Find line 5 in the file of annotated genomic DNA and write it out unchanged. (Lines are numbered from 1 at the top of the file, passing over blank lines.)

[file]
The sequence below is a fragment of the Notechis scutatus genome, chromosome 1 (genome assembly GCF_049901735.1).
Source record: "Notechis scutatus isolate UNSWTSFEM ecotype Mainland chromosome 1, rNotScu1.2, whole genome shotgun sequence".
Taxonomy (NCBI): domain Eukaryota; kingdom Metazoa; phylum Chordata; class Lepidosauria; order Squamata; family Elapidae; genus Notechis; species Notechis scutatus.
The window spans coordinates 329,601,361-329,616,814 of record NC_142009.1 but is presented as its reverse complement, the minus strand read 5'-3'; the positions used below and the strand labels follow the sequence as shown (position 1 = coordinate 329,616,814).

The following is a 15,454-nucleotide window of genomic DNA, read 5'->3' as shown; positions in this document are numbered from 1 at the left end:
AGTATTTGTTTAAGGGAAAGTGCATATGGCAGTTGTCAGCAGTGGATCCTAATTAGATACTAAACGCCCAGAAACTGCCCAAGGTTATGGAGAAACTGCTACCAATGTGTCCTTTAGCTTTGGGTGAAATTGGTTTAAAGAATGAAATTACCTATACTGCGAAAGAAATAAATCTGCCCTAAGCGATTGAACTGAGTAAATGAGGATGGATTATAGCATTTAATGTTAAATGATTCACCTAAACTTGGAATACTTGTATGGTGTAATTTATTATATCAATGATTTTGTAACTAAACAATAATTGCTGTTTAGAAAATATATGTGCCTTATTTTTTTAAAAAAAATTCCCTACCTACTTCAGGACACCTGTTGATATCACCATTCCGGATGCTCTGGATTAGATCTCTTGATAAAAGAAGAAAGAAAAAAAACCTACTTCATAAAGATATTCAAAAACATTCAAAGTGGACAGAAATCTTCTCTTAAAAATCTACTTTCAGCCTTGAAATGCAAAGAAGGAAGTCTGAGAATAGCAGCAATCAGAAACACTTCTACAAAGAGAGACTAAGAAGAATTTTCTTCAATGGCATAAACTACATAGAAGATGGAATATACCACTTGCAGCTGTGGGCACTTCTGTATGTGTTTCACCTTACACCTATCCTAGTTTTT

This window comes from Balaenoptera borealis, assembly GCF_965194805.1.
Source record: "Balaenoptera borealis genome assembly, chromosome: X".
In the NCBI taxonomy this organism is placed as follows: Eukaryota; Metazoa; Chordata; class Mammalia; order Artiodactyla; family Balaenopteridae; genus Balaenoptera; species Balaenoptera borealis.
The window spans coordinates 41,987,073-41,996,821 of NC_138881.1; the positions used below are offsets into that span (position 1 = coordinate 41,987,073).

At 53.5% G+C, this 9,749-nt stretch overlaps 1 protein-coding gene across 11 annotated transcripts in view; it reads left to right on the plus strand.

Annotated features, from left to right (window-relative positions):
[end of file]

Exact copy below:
The following is a 15,454-nucleotide window of genomic DNA, read 5'->3' as shown; positions in this document are numbered from 1 at the left end: